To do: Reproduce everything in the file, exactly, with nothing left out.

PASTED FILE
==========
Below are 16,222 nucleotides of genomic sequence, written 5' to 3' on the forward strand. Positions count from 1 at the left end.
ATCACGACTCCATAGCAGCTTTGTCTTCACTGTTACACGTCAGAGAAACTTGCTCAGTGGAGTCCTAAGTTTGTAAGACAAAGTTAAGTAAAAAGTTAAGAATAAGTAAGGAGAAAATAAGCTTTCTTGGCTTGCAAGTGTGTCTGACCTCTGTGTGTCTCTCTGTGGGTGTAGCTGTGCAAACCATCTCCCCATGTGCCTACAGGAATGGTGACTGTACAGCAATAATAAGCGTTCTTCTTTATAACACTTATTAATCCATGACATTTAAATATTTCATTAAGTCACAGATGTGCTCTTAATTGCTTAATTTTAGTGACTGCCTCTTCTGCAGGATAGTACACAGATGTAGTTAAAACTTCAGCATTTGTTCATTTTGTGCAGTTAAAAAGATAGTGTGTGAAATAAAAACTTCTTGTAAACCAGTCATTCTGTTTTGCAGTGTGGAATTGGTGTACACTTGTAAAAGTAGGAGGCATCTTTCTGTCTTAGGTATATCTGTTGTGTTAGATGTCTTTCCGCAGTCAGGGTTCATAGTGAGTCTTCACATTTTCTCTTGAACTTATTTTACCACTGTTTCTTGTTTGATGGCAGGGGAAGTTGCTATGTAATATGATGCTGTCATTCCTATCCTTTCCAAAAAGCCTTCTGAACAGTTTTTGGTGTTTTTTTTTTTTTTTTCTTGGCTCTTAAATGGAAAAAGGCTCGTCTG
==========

Below are 16,222 nucleotides of genomic sequence, written 5' to 3' on the forward strand. Positions count from 1 at the left end.
ATCACGACTCCATAGCAGCTTTGTCTTCACTGTTACACGTCAGAGAAACTTGCTCAGTGGAGTCCTAAGTTTGTAAGACAAAGTTAAGTAAAAAGTTAAGAATAAGTAAGGAGAAAATAAGCTTTCTTGGCTTGCAAGTGTGTCTGACCTCTGTGTGTCTCTCTGTGGGTGTAGCTGTGCAAACCATCTCCCCATGTGCCTACAGGAATGGTGACTGTACAGCAATAATAAGCGTTCTTCTTTATAACACTTATTAATCCATGACATTTAAATATTTCATTAAGTCACAGATGTGCTCTTAATTGCTTAATTTTAGTGACTGCCTCTTCTGCAGGATAGTACACAGATGTAGTTAAAACTTCAGCATTTGTTCATTTTGTGCAGTTAAAAAGATAGTGTGTGAAATAAAAACTTCTTGTAAACCAGTCATTCTGTTTTGCAGTGTGGAATTGGTGTACACTTGTAAAAGTAGGAGGCATCTTTCTGTCTTAGGTATATCTGTTGTGTTAGATGTCTTTCCGCAGTCAGGGTTCATAGTGAGTCTTCACATTTTCTCTTGAACTTATTTTACCACTGTTTCTTGTTTGATGGCAGGGGAAGTTGCTATGTAATATGATGCTGTCATTCCTATCCTTTCCAAAAAGCCTTCTGAACAGTTTTTGGTGTTTTTTTTTTTTTTTTCTTGGCTCTTAAATGGAAAAAGGCTCGTCTG